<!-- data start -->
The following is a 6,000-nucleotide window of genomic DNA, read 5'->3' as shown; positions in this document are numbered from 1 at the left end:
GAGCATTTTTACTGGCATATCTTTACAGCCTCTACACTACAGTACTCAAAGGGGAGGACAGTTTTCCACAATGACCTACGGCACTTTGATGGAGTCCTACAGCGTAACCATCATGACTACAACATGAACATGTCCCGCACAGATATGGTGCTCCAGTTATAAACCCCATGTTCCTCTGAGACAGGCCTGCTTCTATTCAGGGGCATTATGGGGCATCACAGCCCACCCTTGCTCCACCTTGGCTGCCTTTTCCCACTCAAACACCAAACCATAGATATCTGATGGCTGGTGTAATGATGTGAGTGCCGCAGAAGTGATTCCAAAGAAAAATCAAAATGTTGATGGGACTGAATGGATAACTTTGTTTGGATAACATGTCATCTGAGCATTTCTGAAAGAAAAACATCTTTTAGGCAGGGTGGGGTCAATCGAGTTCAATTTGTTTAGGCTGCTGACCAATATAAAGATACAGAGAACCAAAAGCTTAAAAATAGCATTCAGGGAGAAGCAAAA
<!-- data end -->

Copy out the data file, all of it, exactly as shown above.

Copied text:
The following is a 6,000-nucleotide window of genomic DNA, read 5'->3' as shown; positions in this document are numbered from 1 at the left end:
GAGCATTTTTACTGGCATATCTTTACAGCCTCTACACTACAGTACTCAAAGGGGAGGACAGTTTTCCACAATGACCTACGGCACTTTGATGGAGTCCTACAGCGTAACCATCATGACTACAACATGAACATGTCCCGCACAGATATGGTGCTCCAGTTATAAACCCCATGTTCCTCTGAGACAGGCCTGCTTCTATTCAGGGGCATTATGGGGCATCACAGCCCACCCTTGCTCCACCTTGGCTGCCTTTTCCCACTCAAACACCAAACCATAGATATCTGATGGCTGGTGTAATGATGTGAGTGCCGCAGAAGTGATTCCAAAGAAAAATCAAAATGTTGATGGGACTGAATGGATAACTTTGTTTGGATAACATGTCATCTGAGCATTTCTGAAAGAAAAACATCTTTTAGGCAGGGTGGGGTCAATCGAGTTCAATTTGTTTAGGCTGCTGACCAATATAAAGATACAGAGAACCAAAAGCTTAAAAATAGCATTCAGGGAGAAGCAAAA